The Legacy of the Puerto Rican Art Workers Coalition

Via OWS Arts & Labor
The Legacy of the Puerto Rican Art Workers Coalition: A Talk with Yasmin Ramirez

December 12, 2012 at 7PM
Taller Boricua
1680 Lexington Ave
New York City

In the late 1960s, art workers in New York City came together to demand reforms to the exploitive and exclusionary practices of the art world. The Puerto Rican Art Workers Coalition (PRAWC), founded in 1970, followed the 1969 formation of the Art Workers Coalition (AWC), a group aimed at pressuring city museums into implementing policies such as paying artists for exhibiting their work, better representation of art by women and people of color, and free admission. Members of PRAWC were active in founding El Museo del Barrio (1969), and fought to establish institutions that reflected the culture and needs of Latino artists in New York City. Join Arts & Labor for a presentation by Yasmin Ramirez about the history and legacy of the Puerto Rican Art Workers Coalition. Founding member of the PRAWC Marcos Dimas will also be present to participate in the discussion.

Yasmin Ramirez Biography
Yasmin Ramirez Ph.D. is an art historian and independent curator.  Growing up during  heyday of the Alternative Art Space Movement in New York, Yasmin Ramirez has worked at Taller Boricua, El Museo Del Barrio, The Studio Museum, The New Museum, Art in General, and Alternative Museum, Franklin Furnance and the East Village Eye. She is currently writing a book based on her dissertation: Nuyorican Vanguards: The Puerto Rican Art Movement in New York.

Tonight: Gran Fury Teach-In, March 23rd 7-9pm

Occupy Wall Street // Arts & Labor
Teach-In with Gran Fury

Friday, March 23, 7-9 PM
Einstein Auditorium, Barney Building,
34 Stuyvesant Street between Second and Third Avenues, NYU

What can the Occupy movement learn from the intersection of visual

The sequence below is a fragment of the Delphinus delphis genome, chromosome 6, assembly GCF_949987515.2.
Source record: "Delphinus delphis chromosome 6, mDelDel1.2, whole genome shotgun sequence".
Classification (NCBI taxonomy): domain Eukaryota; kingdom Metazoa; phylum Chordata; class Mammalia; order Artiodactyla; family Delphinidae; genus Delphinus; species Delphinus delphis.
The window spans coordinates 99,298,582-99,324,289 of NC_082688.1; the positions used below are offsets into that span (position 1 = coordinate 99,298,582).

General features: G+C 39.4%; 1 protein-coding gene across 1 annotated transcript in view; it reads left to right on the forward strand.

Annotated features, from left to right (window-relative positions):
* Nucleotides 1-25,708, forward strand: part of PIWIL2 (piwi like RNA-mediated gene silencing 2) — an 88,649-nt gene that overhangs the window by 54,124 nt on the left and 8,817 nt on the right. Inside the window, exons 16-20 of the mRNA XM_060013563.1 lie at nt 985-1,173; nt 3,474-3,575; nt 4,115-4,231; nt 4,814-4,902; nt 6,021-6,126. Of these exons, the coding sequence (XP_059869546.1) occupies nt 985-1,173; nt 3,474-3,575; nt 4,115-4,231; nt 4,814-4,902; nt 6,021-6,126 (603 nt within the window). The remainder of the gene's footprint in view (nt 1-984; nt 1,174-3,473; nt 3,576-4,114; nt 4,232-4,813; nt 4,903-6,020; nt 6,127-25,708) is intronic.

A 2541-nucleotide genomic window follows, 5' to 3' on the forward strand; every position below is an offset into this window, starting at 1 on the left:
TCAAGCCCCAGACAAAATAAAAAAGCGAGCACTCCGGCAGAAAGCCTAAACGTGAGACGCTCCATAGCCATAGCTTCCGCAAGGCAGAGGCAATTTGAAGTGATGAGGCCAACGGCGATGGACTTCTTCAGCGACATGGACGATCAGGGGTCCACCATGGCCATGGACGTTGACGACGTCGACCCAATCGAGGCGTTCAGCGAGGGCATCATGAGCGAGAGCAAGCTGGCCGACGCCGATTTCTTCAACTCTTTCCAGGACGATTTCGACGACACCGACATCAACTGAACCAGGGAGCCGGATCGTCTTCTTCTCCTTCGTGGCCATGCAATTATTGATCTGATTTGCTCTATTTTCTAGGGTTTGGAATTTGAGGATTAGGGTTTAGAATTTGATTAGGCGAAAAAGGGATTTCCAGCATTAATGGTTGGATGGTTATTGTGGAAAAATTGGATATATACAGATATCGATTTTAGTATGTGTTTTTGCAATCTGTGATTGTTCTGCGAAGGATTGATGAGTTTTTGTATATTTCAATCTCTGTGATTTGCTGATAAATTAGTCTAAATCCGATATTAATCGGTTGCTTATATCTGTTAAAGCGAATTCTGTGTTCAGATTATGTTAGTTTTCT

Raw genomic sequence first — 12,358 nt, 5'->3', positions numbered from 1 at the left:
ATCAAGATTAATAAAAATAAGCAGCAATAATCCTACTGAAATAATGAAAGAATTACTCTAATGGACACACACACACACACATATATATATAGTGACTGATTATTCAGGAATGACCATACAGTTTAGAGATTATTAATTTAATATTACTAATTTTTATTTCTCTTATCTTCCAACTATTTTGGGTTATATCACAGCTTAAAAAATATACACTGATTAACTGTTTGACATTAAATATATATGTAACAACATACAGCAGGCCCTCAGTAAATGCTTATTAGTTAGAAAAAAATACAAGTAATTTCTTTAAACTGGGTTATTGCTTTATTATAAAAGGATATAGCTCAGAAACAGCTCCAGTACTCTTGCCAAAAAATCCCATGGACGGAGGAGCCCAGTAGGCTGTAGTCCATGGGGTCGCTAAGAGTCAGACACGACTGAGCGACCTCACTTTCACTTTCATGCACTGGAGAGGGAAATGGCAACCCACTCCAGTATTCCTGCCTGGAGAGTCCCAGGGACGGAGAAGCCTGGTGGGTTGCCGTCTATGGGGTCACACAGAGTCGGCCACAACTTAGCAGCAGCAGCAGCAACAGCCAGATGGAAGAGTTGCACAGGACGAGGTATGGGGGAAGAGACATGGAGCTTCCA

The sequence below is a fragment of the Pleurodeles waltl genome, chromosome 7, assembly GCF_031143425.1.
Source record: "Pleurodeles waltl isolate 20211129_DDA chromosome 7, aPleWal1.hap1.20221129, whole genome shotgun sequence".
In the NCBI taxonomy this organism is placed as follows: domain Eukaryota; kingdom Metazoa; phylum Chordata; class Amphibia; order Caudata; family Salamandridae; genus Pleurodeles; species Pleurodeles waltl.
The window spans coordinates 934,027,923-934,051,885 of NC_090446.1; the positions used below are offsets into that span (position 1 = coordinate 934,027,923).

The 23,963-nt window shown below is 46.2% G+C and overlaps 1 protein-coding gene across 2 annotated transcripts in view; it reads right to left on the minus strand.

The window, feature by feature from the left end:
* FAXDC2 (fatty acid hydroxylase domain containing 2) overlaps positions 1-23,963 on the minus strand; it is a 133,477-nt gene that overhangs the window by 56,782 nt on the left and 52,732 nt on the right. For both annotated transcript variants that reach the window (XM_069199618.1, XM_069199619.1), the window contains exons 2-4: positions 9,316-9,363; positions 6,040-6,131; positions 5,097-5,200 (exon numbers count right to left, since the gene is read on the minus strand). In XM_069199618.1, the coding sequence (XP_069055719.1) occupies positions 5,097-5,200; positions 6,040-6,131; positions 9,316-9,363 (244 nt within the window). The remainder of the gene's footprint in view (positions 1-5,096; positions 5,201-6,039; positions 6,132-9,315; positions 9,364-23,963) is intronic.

arts and direct action in groups like Gran Fury and ACT UP? To explore
this question, please join Arts & Labor for a teach-in and discussion
with members of Gran Fury, an art collective active from 1988 to 1995
that grew out of ACT UP (AIDS Coalition to Unleash Power).

Some of the questions that might emerge from this discussion include:
How did ACT UP and Gran Fury target not only broader cultural
attitudes about AIDS, but specific laws, regulations, and government
policies, and did that require tactics different from those of OWS?
How were specific targets (for instance, access to healthcare and the
price of prescription drugs) part of a larger economic system? How did
ACT UP and Gran Fury critique these systemic problems, and how can
this critique be advanced today? How did a movement that began largely
through the efforts of white, gay men deal with issues of diversity?
How can activist groups build alliances and coalitions? How do we
navigate the relation between a smaller affinity group and a larger
social movement?

Central to our discussion is the question of how artists and art
workers participate in social movements and how art, activism, and
direct action functioned then and now.

About Gran Fury
Gran Fury originally formed as an affinity group to organize an
exhibition on the AIDS crisis at the New Museum, “Let the Record
Show. . .” (1987), and went on to create numerous media interventions
in the form of posters, billboards, and public service announcements
aired on television. They produced such visually striking graphics as
“The Government Has Blood on Its Hands,” “Read My Lips,” “Kissing
Doesn’t Kill,” and “Women Don’t Get AIDS (They Just Die From It).” An
exhibition of their works is currently on view through March 17 at
80WSE, New York University.

An online archive of their work is available from the New York Public Library at:
http://digitalgallery.nypl.org/nypldigital/dgkeysearchresult.cfm?parent_id=1060927&word=

For a brief summary of their history, see the interview with Douglas
Crimp here:
http://www.actupny.org/indexfolder/GRAN%20FURY_on_ARTFORUM.pdf

This event is part of an ongoing series of educational initiatives and
direct actions organized by the Occupy Wall Street Arts & Labor group.

more info:

http://artsandlabor.org/teach-in-with-gran-fury

Tonight: Occupology, Swarmology, Whateverology 6-8pm

UPFRONT magazine